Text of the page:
1-11 of 11 results  for:

  • composition x
  • Christianity x
  • established church x
Clear all

Article

Aston, Hugh (d. 1558), composer and choirmaster, is of obscure origins. He became one of the foremost church musicians of his generation, the peer of John Taverner, and yet biographers have sometimes confused him with namesakes. He is not Hugh Aston, canon of ...

Article

Chelle, William (fl. 1524–1559), Church of England clergyman and musician, was born probably in the diocese of Worcester; he may be the William Chell who, a secular, was ordained acolyte on 21 May 1513 and subdeacon on 7 March 1516. Now a priest, he supplicated for the degree of BMus at ...

Article

Cowper [Cooper], Robert (c. 1465–1539/40), composer, was apparently brought up in Sussex, but of his parentage and musical training nothing is known. From early 1493 until October 1496 he served as a lay clerk in the choir of King's College, Cambridge, and he was admitted by the university to the degree of bachelor of music on 13 June 1494. During 1501–2 he was licensed to proceed as doctor of music on the grounds that five years of study and five years of practical experience so qualified him, and he was eventually admitted during 1506–7. Described as 'of ...

Article

Johnson, Robert (d. after 1549), priest and composer, was born in Duns, Berwickshire. According to an annotation in the partbooks that Thomas Wode, vicar of St Andrews, copied (c.1562–92), Johnson fled to England after being ‘deletit’, that is, delated, or summoned before an ecclesiastical court, on charges of heresy. During the reign of ...

Article

Ludford, Nicholas (c. 1490–1557), composer, whose early musical training is unknown, may have originated from London. In 1495 the composer John Ludforde, perhaps his father, joined the fraternity of St Nicholas, the London Guild of Parish Clerks; Nicholas Ludford himself joined in 1521. The composer occupied the majority of his adult working life employed at the royal collegiate chapel of ...

Article

Philip ap Rhys [Philipp Ryse] (fl. 1547–1559), organist and composer, was apparently of Welsh descent, although all available biographical information refers to London. According to the churchwardens' accounts of St Mary-at-Hill, near Billingsgate in the city of London, 'Philipp Ryse, organ player' received wages of ...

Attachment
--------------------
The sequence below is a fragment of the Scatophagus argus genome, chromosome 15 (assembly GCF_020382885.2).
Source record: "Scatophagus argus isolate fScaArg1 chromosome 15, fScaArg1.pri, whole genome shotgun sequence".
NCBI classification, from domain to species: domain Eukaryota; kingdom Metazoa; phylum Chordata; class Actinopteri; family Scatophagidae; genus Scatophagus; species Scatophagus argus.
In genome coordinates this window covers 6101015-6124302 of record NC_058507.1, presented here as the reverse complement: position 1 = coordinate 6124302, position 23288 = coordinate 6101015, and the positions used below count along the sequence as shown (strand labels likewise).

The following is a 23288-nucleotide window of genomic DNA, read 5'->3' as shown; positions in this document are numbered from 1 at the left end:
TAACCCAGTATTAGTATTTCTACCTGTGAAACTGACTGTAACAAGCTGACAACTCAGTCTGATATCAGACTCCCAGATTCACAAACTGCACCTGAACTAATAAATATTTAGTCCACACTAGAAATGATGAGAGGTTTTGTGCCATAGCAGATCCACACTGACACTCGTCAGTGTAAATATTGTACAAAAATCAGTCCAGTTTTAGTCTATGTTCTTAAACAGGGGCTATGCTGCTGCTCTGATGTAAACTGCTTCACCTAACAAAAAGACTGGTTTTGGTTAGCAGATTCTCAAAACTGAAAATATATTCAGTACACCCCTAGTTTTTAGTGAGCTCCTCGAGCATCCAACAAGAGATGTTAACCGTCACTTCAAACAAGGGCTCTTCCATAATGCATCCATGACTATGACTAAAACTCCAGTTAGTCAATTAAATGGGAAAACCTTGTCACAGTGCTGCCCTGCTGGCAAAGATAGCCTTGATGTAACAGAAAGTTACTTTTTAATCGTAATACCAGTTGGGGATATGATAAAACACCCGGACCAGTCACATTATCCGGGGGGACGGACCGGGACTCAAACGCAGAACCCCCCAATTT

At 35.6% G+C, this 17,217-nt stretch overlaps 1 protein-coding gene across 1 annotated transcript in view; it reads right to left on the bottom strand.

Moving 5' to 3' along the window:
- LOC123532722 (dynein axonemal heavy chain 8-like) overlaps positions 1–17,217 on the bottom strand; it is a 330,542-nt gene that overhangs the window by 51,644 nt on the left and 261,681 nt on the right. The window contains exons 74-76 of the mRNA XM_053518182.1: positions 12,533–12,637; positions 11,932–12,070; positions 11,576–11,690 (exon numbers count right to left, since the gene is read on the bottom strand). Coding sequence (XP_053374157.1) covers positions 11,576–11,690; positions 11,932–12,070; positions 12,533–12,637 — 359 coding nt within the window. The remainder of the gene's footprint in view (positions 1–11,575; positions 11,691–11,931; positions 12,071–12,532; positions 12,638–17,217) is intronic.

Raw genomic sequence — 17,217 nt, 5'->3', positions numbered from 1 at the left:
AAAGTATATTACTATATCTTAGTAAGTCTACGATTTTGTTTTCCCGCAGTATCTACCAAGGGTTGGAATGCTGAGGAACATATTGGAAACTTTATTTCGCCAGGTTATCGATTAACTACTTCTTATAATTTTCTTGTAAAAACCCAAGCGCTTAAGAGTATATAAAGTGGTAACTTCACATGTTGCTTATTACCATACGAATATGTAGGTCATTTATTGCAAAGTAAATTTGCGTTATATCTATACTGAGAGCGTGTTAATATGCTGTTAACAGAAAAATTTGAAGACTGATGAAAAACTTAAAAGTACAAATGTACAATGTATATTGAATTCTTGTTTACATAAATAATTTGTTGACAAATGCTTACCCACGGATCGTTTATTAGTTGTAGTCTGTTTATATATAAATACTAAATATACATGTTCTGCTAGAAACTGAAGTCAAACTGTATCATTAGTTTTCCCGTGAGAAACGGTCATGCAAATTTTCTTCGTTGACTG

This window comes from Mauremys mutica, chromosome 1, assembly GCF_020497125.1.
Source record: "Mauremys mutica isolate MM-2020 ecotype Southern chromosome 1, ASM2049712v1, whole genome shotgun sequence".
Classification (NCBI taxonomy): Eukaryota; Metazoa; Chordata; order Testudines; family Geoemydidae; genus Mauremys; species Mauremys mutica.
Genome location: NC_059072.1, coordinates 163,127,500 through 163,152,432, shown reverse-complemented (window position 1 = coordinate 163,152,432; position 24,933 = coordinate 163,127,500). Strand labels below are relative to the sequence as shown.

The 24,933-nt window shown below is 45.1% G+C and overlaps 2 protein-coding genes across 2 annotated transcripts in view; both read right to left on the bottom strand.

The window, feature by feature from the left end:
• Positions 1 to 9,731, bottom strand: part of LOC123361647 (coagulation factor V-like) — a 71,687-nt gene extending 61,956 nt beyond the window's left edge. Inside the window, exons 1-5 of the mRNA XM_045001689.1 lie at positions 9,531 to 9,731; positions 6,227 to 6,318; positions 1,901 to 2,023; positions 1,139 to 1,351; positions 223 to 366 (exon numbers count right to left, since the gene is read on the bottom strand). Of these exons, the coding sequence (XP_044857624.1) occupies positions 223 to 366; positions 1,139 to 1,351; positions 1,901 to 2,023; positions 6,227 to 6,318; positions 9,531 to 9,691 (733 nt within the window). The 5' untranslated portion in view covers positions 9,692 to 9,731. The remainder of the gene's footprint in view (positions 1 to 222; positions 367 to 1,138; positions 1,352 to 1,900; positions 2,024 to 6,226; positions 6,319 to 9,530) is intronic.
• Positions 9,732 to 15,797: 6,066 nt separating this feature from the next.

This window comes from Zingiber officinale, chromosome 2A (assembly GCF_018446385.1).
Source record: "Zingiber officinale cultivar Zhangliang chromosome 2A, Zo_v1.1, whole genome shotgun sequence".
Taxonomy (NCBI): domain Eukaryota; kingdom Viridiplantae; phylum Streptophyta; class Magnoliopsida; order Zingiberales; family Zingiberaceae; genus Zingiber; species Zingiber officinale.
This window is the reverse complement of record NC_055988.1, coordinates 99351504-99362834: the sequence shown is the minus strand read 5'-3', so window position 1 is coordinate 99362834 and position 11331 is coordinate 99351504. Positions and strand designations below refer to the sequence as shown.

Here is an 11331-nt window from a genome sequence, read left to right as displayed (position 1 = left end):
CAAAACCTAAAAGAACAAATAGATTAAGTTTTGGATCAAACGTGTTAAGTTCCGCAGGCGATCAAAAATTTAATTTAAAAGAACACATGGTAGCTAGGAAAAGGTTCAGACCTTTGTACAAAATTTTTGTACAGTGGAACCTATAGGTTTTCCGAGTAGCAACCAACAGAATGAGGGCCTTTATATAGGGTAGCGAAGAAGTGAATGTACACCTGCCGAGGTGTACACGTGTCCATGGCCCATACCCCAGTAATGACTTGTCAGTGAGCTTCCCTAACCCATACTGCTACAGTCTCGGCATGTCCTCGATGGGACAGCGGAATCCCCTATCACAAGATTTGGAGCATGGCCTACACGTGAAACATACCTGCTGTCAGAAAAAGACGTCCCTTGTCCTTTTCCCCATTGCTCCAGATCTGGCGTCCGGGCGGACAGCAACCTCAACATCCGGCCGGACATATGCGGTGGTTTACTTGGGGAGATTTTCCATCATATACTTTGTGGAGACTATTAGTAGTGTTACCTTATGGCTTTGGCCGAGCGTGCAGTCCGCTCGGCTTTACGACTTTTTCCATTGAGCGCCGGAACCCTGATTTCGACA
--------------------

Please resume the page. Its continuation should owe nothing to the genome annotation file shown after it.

Article

Pygott, Richard (d. 1549), composer and church musician, is of unknown parentage and background. He spent more than thirty years in two of the foremost choral foundations of early Tudor England, first as master of Cardinal Wolsey's household chapel choir and later as a gentleman of ...

Article

Redford, John (c. 1500–1547), composer, is of unknown parentage and date of birth. Since many of his musical and literary associates, as well as his brother Henry, lived well into the later sixteenth century, however, it may be conjectured that he was born about 1500. He was one of the earliest English composers of organ music, and also a writer of plays and poems. In 1534 he signed, as one of the six vicars-choral of ...

Article

Sheppard, John (d. 1559?), composer, is of unknown parentage, family, education, and upbringing. At Michaelmas 1543 he was informator choristarum at Magdalen College, Oxford, in succession to Thomas Preston, and he remained in office there until some time between Michaelmas (29 September) and Christmas 1547. Although master of the choristers, he was not also organist; nor was he a fellow of the college, nor did he kidnap or imprison choirboys as some modern accounts have held. The college accounts for 1546–7 show a payment of ...

Article

Taverner, John (c. 1490–1545), composer, is of unknown parentage. He was probably a native of Lincolnshire. In 1525/6 2s. 4d. sufficed to hire a man to escort him from Boston to visit his 'country', indicating family settlement in south Lincolnshire within one or two days' ride of ...

Article

Wilder, Philip van (d. 1554), musician, was born probably in the Low Countries at the close of the fifteenth century. During the second quarter of the sixteenth century he oversaw secular music-making at the English court; in particular his position brought him close to ...